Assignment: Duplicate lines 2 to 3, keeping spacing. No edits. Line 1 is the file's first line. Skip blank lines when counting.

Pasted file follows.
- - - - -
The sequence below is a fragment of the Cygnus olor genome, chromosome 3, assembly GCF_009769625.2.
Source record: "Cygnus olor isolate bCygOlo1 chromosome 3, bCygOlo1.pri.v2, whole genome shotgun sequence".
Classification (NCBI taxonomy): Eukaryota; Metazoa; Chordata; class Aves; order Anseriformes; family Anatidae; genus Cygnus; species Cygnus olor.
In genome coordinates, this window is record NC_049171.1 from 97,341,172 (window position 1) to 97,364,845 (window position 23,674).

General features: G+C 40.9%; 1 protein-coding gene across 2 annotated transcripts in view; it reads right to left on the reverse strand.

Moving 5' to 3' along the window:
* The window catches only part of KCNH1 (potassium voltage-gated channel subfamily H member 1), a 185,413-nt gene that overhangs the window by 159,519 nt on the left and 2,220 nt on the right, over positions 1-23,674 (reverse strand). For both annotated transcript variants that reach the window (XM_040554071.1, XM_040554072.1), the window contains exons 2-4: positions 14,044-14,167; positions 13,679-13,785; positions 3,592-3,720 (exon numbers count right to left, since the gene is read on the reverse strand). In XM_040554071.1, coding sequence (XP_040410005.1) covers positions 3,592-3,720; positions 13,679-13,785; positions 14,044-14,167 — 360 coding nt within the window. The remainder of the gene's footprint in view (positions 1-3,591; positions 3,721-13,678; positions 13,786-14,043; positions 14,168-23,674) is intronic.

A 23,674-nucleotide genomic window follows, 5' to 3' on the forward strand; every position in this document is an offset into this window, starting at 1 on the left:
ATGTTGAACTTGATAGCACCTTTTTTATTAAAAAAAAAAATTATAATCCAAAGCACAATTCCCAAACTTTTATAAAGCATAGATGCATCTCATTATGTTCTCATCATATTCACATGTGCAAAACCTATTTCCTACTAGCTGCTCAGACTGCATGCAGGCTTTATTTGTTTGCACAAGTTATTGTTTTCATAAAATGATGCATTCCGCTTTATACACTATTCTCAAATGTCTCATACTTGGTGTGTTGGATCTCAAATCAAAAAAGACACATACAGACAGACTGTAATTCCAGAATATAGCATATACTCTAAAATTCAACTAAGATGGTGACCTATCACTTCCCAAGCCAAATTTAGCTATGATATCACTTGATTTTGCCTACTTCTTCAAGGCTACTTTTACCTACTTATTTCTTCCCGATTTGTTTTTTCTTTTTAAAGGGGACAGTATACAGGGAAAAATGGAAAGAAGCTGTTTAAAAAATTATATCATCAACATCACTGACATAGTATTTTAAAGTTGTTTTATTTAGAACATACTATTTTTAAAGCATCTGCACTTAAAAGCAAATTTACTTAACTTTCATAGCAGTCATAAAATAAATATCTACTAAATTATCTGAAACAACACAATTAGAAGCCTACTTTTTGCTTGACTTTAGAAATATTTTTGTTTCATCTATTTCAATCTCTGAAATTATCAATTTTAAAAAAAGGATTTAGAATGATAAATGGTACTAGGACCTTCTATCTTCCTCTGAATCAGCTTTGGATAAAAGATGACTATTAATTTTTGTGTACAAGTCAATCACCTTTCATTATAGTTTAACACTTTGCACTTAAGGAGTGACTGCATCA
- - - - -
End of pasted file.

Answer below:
Source record: "Cygnus olor isolate bCygOlo1 chromosome 3, bCygOlo1.pri.v2, whole genome shotgun sequence".
Classification (NCBI taxonomy): Eukaryota; Metazoa; Chordata; class Aves; order Anseriformes; family Anatidae; genus Cygnus; species Cygnus olor.